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But I’m coming to realize forgiveness can’t be based on the other person “coming around.” It makes it a lot easier, certainly, but we can’t live our lives angry, just waiting for other people to realize the error of their ways and come crawling back to us for mercy. At a certain point, I have to take responsibility for my own reactions and feelings. I have to dress my own wounds and move on, whether or not the people who caused them ever realize or acknowledge it. 

I will be brutally honest: I’m not capable of that kind of forgiveness yet. But I want to be capable of it, and I hope and pray that wanting can be enough of a first step to get the ball rolling. So much depends on grace. So much depends on realizing that I also have been forgiven much, not just by God but by family members, dear friends, roommates, even acquaintances who have sustained hurts from me, many of which I know nothing about.

More than anything else, though, learning to forgive — to really forgive and let go and move on — requires so much prayer. For now, all I can do is pray, “Lord, give me a heart of mercy, like your heart.” And I just keep hoping the rest will follow, in good time. 

-Mabel

*Broken tea pot image from here

Hungry for Love

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When I was a sophomore in college, I volunteered my time as a Household Coordinator (For those of you who are unfamiliar with traditions at Franciscan University, we had “households” instead of sororities/fraternities; we were faith based, and each household had a different charism and focus). It was a tough job, let me tell you!

Prior to beginning the semester, we had to attend a retreat with all the other coordinators, followed by leading new students in their orientation small groups. It was an incredibly busy week with practically no sleep, but it was an incredibly rewarding time as well.

One of the activities on this retreat was a series of games which we performed as teams. The first time, we were not to speak to one another as we made our way through the activities. Next, we went through the same games again, this time encouraging one another and helping each other through. During our reflection at the end of the day, we all agreed that the games in which we assisted and encouraged one another were both more enjoyable and more successful. Speed games were done faster, follow the leader games were smoother, and puzzles were less frustrating and solved more quickly.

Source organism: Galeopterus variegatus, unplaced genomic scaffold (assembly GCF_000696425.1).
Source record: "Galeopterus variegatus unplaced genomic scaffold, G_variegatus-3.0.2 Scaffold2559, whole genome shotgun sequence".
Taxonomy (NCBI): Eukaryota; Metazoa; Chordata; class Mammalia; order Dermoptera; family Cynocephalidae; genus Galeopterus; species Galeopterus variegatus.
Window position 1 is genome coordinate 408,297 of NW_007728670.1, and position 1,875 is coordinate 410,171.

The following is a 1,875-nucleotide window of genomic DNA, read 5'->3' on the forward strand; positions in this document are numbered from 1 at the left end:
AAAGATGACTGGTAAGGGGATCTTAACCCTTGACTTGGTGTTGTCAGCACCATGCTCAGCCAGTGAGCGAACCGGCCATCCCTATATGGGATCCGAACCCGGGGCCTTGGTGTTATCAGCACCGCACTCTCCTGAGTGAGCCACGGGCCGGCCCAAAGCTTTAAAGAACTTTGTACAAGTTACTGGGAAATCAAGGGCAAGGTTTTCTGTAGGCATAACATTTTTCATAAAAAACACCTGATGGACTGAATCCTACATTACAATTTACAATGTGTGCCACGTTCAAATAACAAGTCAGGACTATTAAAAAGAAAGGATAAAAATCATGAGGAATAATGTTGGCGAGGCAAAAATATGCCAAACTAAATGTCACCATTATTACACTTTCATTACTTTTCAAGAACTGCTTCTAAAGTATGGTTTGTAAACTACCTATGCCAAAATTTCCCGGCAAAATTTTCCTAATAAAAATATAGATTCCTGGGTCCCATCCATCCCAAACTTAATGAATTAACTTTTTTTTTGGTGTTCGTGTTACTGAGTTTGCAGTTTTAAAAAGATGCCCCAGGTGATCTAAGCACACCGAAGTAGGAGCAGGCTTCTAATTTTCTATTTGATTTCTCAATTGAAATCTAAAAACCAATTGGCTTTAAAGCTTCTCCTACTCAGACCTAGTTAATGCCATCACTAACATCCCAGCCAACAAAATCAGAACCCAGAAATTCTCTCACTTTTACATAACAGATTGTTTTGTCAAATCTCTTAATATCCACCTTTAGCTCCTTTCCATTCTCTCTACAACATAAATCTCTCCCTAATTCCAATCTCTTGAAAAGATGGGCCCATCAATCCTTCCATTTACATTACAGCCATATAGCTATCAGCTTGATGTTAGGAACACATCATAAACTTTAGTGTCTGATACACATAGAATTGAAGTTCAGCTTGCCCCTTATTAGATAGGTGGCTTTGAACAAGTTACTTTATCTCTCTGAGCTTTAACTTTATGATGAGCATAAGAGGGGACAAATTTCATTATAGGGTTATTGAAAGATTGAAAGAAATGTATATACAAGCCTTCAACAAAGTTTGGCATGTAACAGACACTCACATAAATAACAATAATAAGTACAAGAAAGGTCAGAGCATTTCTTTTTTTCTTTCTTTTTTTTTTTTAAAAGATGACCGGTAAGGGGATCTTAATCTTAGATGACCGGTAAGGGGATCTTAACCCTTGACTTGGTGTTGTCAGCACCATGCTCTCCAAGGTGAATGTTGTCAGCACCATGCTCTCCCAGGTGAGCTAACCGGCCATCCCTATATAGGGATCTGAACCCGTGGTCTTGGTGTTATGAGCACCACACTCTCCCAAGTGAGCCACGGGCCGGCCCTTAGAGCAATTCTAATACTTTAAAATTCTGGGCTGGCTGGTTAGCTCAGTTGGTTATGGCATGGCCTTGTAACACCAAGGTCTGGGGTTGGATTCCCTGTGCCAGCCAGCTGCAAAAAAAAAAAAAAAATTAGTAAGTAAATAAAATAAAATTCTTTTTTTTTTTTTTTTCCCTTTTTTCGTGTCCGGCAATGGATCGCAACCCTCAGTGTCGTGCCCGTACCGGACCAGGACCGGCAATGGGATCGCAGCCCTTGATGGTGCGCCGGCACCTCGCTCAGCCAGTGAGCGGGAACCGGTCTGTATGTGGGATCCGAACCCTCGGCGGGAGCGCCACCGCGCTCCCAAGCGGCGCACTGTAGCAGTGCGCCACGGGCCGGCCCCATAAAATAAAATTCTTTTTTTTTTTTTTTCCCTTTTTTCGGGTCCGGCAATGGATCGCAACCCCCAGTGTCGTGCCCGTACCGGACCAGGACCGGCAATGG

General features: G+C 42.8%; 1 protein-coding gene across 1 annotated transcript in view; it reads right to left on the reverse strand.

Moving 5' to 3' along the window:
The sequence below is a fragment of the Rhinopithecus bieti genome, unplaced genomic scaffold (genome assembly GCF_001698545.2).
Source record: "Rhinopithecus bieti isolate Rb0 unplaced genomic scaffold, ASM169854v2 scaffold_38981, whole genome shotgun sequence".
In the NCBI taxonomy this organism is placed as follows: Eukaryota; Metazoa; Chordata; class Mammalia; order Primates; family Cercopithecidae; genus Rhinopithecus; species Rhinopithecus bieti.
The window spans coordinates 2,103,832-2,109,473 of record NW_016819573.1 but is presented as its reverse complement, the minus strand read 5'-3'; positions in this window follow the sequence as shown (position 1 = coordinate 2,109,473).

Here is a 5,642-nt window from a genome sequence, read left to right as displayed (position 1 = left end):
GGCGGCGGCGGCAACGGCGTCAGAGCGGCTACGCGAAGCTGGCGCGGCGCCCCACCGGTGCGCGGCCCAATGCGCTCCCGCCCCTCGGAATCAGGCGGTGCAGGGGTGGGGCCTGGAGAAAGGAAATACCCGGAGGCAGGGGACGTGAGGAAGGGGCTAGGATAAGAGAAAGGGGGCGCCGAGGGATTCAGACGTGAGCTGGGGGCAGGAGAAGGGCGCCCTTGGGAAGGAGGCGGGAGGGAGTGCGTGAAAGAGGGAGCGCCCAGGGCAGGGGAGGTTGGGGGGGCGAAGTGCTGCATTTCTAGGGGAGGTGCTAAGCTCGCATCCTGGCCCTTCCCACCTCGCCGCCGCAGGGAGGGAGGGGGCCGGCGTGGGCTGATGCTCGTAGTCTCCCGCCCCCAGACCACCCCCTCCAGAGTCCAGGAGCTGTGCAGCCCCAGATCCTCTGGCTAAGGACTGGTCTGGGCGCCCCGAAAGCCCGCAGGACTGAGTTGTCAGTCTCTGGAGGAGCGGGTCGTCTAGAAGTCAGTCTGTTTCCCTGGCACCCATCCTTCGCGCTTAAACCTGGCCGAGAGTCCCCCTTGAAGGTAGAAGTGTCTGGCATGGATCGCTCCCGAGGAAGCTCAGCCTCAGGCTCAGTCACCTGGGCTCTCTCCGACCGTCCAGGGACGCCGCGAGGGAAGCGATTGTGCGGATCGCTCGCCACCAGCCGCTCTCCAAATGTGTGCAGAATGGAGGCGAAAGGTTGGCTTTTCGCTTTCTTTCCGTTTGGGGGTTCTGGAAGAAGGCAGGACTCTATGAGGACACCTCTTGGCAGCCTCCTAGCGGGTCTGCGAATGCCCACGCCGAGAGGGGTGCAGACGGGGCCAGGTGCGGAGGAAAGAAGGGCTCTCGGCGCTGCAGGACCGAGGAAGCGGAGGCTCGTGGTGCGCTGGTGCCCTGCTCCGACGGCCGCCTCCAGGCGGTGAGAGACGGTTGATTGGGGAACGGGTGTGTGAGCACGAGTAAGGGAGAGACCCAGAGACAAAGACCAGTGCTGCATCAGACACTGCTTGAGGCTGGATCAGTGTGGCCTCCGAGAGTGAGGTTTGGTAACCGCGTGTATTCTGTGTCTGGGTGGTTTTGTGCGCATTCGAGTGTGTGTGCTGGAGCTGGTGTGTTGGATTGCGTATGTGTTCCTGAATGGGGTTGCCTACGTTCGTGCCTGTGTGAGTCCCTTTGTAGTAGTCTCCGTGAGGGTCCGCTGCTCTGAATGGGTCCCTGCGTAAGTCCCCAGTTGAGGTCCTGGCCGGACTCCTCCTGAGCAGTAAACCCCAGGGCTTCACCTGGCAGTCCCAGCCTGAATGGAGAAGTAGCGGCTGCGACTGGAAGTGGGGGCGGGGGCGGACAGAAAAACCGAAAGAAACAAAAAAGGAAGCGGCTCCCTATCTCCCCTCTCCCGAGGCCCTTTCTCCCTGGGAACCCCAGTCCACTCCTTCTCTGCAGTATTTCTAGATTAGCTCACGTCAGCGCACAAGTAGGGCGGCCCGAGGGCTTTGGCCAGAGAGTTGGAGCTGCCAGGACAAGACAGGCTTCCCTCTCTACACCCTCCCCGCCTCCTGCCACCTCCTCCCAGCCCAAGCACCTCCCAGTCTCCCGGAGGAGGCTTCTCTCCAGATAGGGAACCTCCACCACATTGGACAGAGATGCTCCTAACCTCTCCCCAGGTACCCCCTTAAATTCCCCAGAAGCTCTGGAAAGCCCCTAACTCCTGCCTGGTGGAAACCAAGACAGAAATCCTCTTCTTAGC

I’m sure you can easily see the point these activities were trying to make: life is not meant to be lived alone. We are social creatures, and going through our days without others to encourage or assist us makes even the simplest task more difficult, more mundane, and less appealing. Simply going through life side-by-side is not enough. We need interaction and support from those around us. This support can be as little as a smile, a kind word, or a hug. But all of these have one thing in common: They all reach down into that place deep within all of us that constantly begs “Am I worth it?” “Does anyone love me?” “Does anyone care?”

Solitude is in itself not a bad thing, and in small doses it’s healthy and necessary for everyone. However, the soul left alone too long often becomes withered and thirsty, yearning for companionship. How many of us can remember, at least once, sitting alone and wishing we had company? The feelings of isolation set in, and begin to fester and grow like an untreated wound. If untreated, the effects can be catastrophic. Eventually those inner questions begin to sound more like statements – “You’re not worth it.” “Nobody loves you.” “Nobody really cares about you.”

Mother Teresa (one of my very favorite women in the whole world) put it beautifully:

“The greatest disease in the West today is not TB or leprosy; it is being unwanted, unloved, and uncared for. We can cure physical diseases with medicine, but the only cure for loneliness, despair, and hopelessness is love. There are many in the world who are dying for a piece of bread but there are many more dying for a little love. The poverty in the West is a different kind of poverty — it is not only a poverty of loneliness but also of spirituality. There’s a hunger for love, as there is a hunger for God.”

As humans, we are called to love one another, and to be the hands and feet of Christ. What are we doing to fulfill this beautiful mission? What are we doing to encourage holiness and happiness in others? How are we working to lead those around us to Christ? And how are we lifting up and encouraging the hearts and souls of others?

I know for my part I’m not doing nearly enough.

Guess I’d better work on that….

–“Virginia”